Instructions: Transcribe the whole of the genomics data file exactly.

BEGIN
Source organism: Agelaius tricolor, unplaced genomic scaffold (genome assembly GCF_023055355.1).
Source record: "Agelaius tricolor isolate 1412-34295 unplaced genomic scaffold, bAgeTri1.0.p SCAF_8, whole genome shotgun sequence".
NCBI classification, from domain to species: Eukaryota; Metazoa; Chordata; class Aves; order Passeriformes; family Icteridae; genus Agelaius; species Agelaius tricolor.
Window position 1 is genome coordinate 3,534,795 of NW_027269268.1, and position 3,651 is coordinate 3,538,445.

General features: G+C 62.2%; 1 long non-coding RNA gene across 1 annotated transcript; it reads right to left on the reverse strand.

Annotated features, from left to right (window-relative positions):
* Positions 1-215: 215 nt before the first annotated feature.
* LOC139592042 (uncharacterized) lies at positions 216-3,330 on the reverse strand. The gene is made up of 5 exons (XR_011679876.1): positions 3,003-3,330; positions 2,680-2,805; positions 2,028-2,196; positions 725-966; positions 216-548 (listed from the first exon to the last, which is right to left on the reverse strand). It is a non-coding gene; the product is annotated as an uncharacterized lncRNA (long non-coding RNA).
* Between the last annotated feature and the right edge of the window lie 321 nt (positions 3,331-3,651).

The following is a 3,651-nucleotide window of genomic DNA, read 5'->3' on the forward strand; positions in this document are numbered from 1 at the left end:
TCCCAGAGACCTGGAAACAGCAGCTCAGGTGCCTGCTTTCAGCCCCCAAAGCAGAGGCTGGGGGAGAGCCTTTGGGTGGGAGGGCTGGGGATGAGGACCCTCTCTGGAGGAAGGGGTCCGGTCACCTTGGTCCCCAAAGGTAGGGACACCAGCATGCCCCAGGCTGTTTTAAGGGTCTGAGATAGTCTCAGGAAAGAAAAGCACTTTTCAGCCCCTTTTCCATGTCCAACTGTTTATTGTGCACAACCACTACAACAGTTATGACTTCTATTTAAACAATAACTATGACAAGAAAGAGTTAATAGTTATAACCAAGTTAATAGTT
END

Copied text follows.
Source organism: Agelaius tricolor, unplaced genomic scaffold (genome assembly GCF_023055355.1).
Source record: "Agelaius tricolor isolate 1412-34295 unplaced genomic scaffold, bAgeTri1.0.p SCAF_8, whole genome shotgun sequence".
NCBI classification, from domain to species: Eukaryota; Metazoa; Chordata; class Aves; order Passeriformes; family Icteridae; genus Agelaius; species Agelaius tricolor.
Window position 1 is genome coordinate 3,534,795 of NW_027269268.1, and position 3,651 is coordinate 3,538,445.

General features: G+C 62.2%; 1 long non-coding RNA gene across 1 annotated transcript; it reads right to left on the reverse strand.

Annotated features, from left to right (window-relative positions):
* Positions 1-215: 215 nt before the first annotated feature.
* LOC139592042 (uncharacterized) lies at positions 216-3,330 on the reverse strand. The gene is made up of 5 exons (XR_011679876.1): positions 3,003-3,330; positions 2,680-2,805; positions 2,028-2,196; positions 725-966; positions 216-548 (listed from the first exon to the last, which is right to left on the reverse strand). It is a non-coding gene; the product is annotated as an uncharacterized lncRNA (long non-coding RNA).
* Between the last annotated feature and the right edge of the window lie 321 nt (positions 3,331-3,651).

The following is a 3,651-nucleotide window of genomic DNA, read 5'->3' on the forward strand; positions in this document are numbered from 1 at the left end:
TCCCAGAGACCTGGAAACAGCAGCTCAGGTGCCTGCTTTCAGCCCCCAAAGCAGAGGCTGGGGGAGAGCCTTTGGGTGGGAGGGCTGGGGATGAGGACCCTCTCTGGAGGAAGGGGTCCGGTCACCTTGGTCCCCAAAGGTAGGGACACCAGCATGCCCCAGGCTGTTTTAAGGGTCTGAGATAGTCTCAGGAAAGAAAAGCACTTTTCAGCCCCTTTTCCATGTCCAACTGTTTATTGTGCACAACCACTACAACAGTTATGACTTCTATTTAAACAATAACTATGACAAGAAAGAGTTAATAGTTATAACCAAGTTAATAGTT